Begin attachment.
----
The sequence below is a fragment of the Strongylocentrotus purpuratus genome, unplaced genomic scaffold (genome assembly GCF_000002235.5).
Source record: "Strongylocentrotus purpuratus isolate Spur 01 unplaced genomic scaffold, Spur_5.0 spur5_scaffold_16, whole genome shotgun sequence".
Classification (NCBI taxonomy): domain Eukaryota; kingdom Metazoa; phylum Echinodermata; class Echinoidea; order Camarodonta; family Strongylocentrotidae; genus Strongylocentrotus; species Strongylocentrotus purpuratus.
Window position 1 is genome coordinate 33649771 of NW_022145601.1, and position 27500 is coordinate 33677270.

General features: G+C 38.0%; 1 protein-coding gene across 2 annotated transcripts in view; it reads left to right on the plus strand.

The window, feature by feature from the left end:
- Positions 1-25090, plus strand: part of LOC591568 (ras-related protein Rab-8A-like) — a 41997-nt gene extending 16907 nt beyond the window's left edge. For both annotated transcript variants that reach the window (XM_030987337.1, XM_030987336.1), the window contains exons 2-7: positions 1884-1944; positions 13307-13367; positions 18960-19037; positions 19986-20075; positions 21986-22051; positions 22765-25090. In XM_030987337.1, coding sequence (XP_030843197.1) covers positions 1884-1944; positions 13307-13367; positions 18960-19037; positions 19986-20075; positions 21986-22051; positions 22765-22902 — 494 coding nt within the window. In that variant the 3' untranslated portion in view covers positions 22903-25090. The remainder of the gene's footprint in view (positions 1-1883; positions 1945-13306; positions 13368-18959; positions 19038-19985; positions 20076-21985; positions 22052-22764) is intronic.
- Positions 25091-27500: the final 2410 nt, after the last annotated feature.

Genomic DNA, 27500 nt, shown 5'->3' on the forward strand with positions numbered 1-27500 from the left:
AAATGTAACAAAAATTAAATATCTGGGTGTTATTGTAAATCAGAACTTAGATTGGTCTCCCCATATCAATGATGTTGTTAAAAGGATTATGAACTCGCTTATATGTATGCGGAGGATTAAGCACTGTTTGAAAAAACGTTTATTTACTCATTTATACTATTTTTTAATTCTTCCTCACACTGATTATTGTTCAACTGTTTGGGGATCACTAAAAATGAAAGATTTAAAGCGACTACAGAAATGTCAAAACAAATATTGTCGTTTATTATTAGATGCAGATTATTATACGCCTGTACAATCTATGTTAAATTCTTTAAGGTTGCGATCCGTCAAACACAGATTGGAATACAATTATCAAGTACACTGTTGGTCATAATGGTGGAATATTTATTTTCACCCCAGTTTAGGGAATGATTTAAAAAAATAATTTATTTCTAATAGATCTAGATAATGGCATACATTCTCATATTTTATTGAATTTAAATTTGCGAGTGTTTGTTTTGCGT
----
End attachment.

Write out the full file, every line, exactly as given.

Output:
The sequence below is a fragment of the Strongylocentrotus purpuratus genome, unplaced genomic scaffold (genome assembly GCF_000002235.5).
Source record: "Strongylocentrotus purpuratus isolate Spur 01 unplaced genomic scaffold, Spur_5.0 spur5_scaffold_16, whole genome shotgun sequence".
Classification (NCBI taxonomy): domain Eukaryota; kingdom Metazoa; phylum Echinodermata; class Echinoidea; order Camarodonta; family Strongylocentrotidae; genus Strongylocentrotus; species Strongylocentrotus purpuratus.
Window position 1 is genome coordinate 33649771 of NW_022145601.1, and position 27500 is coordinate 33677270.

General features: G+C 38.0%; 1 protein-coding gene across 2 annotated transcripts in view; it reads left to right on the plus strand.

The window, feature by feature from the left end:
- Positions 1-25090, plus strand: part of LOC591568 (ras-related protein Rab-8A-like) — a 41997-nt gene extending 16907 nt beyond the window's left edge. For both annotated transcript variants that reach the window (XM_030987337.1, XM_030987336.1), the window contains exons 2-7: positions 1884-1944; positions 13307-13367; positions 18960-19037; positions 19986-20075; positions 21986-22051; positions 22765-25090. In XM_030987337.1, coding sequence (XP_030843197.1) covers positions 1884-1944; positions 13307-13367; positions 18960-19037; positions 19986-20075; positions 21986-22051; positions 22765-22902 — 494 coding nt within the window. In that variant the 3' untranslated portion in view covers positions 22903-25090. The remainder of the gene's footprint in view (positions 1-1883; positions 1945-13306; positions 13368-18959; positions 19038-19985; positions 20076-21985; positions 22052-22764) is intronic.
- Positions 25091-27500: the final 2410 nt, after the last annotated feature.

Genomic DNA, 27500 nt, shown 5'->3' on the forward strand with positions numbered 1-27500 from the left:
AAATGTAACAAAAATTAAATATCTGGGTGTTATTGTAAATCAGAACTTAGATTGGTCTCCCCATATCAATGATGTTGTTAAAAGGATTATGAACTCGCTTATATGTATGCGGAGGATTAAGCACTGTTTGAAAAAACGTTTATTTACTCATTTATACTATTTTTTAATTCTTCCTCACACTGATTATTGTTCAACTGTTTGGGGATCACTAAAAATGAAAGATTTAAAGCGACTACAGAAATGTCAAAACAAATATTGTCGTTTATTATTAGATGCAGATTATTATACGCCTGTACAATCTATGTTAAATTCTTTAAGGTTGCGATCCGTCAAACACAGATTGGAATACAATTATCAAGTACACTGTTGGTCATAATGGTGGAATATTTATTTTCACCCCAGTTTAGGGAATGATTTAAAAAAATAATTTATTTCTAATAGATCTAGATAATGGCATACATTCTCATATTTTATTGAATTTAAATTTGCGAGTGTTTGTTTTGCGT